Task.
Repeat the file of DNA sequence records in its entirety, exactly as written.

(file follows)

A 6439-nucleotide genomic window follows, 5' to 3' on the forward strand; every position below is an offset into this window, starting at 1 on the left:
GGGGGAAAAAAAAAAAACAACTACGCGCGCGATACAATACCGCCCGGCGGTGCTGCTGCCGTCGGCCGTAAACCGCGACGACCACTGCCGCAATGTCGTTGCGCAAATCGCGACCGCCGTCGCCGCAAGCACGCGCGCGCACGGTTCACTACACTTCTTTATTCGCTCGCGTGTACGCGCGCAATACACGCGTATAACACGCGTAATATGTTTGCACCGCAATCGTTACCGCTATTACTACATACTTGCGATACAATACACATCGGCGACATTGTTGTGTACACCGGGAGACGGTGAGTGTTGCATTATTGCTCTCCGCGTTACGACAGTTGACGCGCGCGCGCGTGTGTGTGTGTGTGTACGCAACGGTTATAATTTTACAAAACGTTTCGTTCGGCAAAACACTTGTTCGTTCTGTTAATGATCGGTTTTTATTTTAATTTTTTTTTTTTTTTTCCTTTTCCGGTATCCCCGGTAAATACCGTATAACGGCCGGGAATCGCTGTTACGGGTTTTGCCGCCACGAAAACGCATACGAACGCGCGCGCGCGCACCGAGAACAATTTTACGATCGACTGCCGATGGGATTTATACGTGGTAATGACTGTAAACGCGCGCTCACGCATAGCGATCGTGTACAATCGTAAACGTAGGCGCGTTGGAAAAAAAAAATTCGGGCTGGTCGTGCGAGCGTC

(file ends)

A 6439-nucleotide genomic window follows, 5' to 3' on the forward strand; every position below is an offset into this window, starting at 1 on the left:
GGGGGAAAAAAAAAAAACAACTACGCGCGCGATACAATACCGCCCGGCGGTGCTGCTGCCGTCGGCCGTAAACCGCGACGACCACTGCCGCAATGTCGTTGCGCAAATCGCGACCGCCGTCGCCGCAAGCACGCGCGCGCACGGTTCACTACACTTCTTTATTCGCTCGCGTGTACGCGCGCAATACACGCGTATAACACGCGTAATATGTTTGCACCGCAATCGTTACCGCTATTACTACATACTTGCGATACAATACACATCGGCGACATTGTTGTGTACACCGGGAGACGGTGAGTGTTGCATTATTGCTCTCCGCGTTACGACAGTTGACGCGCGCGCGCGTGTGTGTGTGTGTGTACGCAACGGTTATAATTTTACAAAACGTTTCGTTCGGCAAAACACTTGTTCGTTCTGTTAATGATCGGTTTTTATTTTAATTTTTTTTTTTTTTTTCCTTTTCCGGTATCCCCGGTAAATACCGTATAACGGCCGGGAATCGCTGTTACGGGTTTTGCCGCCACGAAAACGCATACGAACGCGCGCGCGCGCACCGAGAACAATTTTACGATCGACTGCCGATGGGATTTATACGTGGTAATGACTGTAAACGCGCGCTCACGCATAGCGATCGTGTACAATCGTAAACGTAGGCGCGTTGGAAAAAAAAAATTCGGGCTGGTCGTGCGAGCGTC